The US$30.3 billion Yale University Endowment Fund invests in Hillhouse Capital Private Equity Fund II, which has investments in 15 Chinese start-ups, such as Beijing Yidongfenxiang Technology, and listed companies such as search engine provider Baidu, according to data from Bloomberg.

The managers for endowments at Harvard, Yale and the University of Texas and Texas A&M system also reported holdings in exchange traded funds (ETFs) that include shares of prominent Chinese companies, such as Alibaba Group Holding, Tencent Holdings and JD.com, according to regulatory filings. Alibaba is the parent company of the Post.

Managers of university endowments contacted by the Post on Wednesday did not respond or offer any comment.

At the same time, university endowments, retirement funds and mutual funds that track global indices have increased their holdings of Chinese companies in the past year to track a shift as index providers, such as MSCI, increased their weighting of A shares.

For example, MSCI quadrupled its weighting of A shares in key benchmarks last year from 5 per cent to 20 per cent last year, drawing the ire of some US politicians. As a result of the inclusion of more large- and mid-cap stocks, the A-share weighting in the MSCI Emerging Markets Index rose to 4.1 per cent from 0.7 per cent

Zhen Wei, MSCI’s head of Asia-Pacific index solutions research, said last month that the index provider is “closely monitoring” the US rumblings, but said its classification framework is “purely based on objective and quantitative measures, such as size and liquidity, market accessibility”.

“If there’s any US law that prevents domestic investors investing in certain geographic areas, that would be restrictive to capital flows for US investors, [and] that may potentially affect Hong Kong, and its investor community,” Wei said during a teleconference in July.

According to data released by the People’s Bank of China this month, foreign holdings of Chinese equities rose 19 per cent to 2.1 trillion yuan (US$303 billion) in 2019, up from 1.77 trillion yuan in the prior year period.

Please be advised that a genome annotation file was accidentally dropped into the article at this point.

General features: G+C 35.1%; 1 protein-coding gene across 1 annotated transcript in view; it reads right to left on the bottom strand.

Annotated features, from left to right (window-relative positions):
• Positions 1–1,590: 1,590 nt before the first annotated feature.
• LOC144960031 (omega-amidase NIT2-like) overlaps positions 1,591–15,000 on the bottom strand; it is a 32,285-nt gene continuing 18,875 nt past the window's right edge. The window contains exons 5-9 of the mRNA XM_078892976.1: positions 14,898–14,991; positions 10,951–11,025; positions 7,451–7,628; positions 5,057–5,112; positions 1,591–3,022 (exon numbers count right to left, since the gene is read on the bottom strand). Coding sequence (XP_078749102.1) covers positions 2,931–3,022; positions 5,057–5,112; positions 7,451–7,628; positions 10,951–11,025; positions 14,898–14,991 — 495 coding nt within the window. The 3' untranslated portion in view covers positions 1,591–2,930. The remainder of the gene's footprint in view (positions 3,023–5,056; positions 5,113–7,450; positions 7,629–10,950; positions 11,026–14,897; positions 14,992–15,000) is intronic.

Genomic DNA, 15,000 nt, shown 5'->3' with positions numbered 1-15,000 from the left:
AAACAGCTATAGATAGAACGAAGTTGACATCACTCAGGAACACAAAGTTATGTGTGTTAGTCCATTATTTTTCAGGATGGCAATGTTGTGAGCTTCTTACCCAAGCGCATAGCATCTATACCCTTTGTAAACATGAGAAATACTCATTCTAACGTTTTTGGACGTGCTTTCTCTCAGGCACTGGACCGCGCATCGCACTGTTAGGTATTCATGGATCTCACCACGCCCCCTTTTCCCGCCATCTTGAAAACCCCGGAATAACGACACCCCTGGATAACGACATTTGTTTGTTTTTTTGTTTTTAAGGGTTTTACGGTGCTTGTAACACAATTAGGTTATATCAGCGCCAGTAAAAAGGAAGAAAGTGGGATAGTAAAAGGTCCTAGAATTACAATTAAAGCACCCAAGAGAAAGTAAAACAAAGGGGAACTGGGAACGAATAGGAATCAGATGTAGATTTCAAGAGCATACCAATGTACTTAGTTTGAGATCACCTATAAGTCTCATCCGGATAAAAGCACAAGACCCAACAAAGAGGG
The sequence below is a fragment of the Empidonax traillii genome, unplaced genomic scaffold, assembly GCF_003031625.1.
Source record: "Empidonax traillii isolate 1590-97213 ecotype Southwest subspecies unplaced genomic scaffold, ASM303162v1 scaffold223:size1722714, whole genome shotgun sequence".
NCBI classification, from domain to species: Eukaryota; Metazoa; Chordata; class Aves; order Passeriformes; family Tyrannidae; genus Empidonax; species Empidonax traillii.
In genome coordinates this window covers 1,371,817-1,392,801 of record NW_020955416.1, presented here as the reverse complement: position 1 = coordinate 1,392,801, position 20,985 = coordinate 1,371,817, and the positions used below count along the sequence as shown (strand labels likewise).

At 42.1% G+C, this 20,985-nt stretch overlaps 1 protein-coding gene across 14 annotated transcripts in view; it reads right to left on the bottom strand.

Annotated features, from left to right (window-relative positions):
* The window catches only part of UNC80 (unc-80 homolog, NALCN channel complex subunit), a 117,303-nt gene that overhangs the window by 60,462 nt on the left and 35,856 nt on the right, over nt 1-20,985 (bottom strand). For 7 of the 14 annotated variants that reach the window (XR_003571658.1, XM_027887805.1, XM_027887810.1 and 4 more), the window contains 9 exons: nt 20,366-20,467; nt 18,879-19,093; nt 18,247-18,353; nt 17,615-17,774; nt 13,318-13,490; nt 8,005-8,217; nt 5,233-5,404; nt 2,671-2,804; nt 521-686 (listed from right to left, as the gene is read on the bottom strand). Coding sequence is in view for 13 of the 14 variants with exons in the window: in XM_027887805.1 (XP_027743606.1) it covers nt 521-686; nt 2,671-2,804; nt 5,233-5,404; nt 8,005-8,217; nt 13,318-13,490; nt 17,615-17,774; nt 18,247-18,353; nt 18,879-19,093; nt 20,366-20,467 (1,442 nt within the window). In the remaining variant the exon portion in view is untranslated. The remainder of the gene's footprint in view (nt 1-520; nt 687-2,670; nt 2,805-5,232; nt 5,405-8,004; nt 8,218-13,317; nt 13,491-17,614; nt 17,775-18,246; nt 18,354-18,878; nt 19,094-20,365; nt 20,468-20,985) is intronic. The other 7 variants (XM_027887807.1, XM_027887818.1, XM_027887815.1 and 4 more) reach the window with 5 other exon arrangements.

The latest decree by the State Department comes as tensions between the world’s two biggest economies are more strained than they have been in decades on issues including trade, technology and Hong Kong’s autonomy.

In May, US President Donald Trump and the US Labor Department directed the Federal Retirement Thrift Investment Board, which oversees hundreds of billions of dollars in government pension money, not to invest in Chinese companies. The board was planning to shift about US$50 billion to track an MSCI index that includes mainland firms, but abandoned the plan on May 13.

This month alone, the US moved to further restrict Chinese telecommunications giant and 5G developer Huawei Technologies’ access to semiconductors, ordered ByteDance to sell the US operations of its video-sharing app TikTok within 90 days and issued executive orders to ban unspecified transactions with TikTok and WeChat, which is owned by technology giant Tencent Holdings.

The rising tension has caused some US-listed Chinese firms to consider secondary listings closer to home, particularly after Chinese tech firms Alibaba Group Holding, JD.com and NetEase raised nearly US$20 billion combined in their secondary listings in Hong Kong since November.

S&P Global Ratings said on Tuesday that the US-listed Chinese firms it rates face limited ratings risk
if they are forced to delist, because of the ability to quickly pursue listings in other jurisdictions, including Hong Kong and Shanghai’s Nasdaq-like Star Market.

Tony Jiang, co-founder and partner of China-focused private equity firm Ocean Link, said a decoupling of financial markets in the US and China “won't take place easily”.

“Political tension comes and goes,” Jiang said at the Mergermarket Asian M&A Forum on Wednesday. “Fundamentally what drives peoples’ decision between different listing venues still resides within the evolution of the regulatory regime and framework.”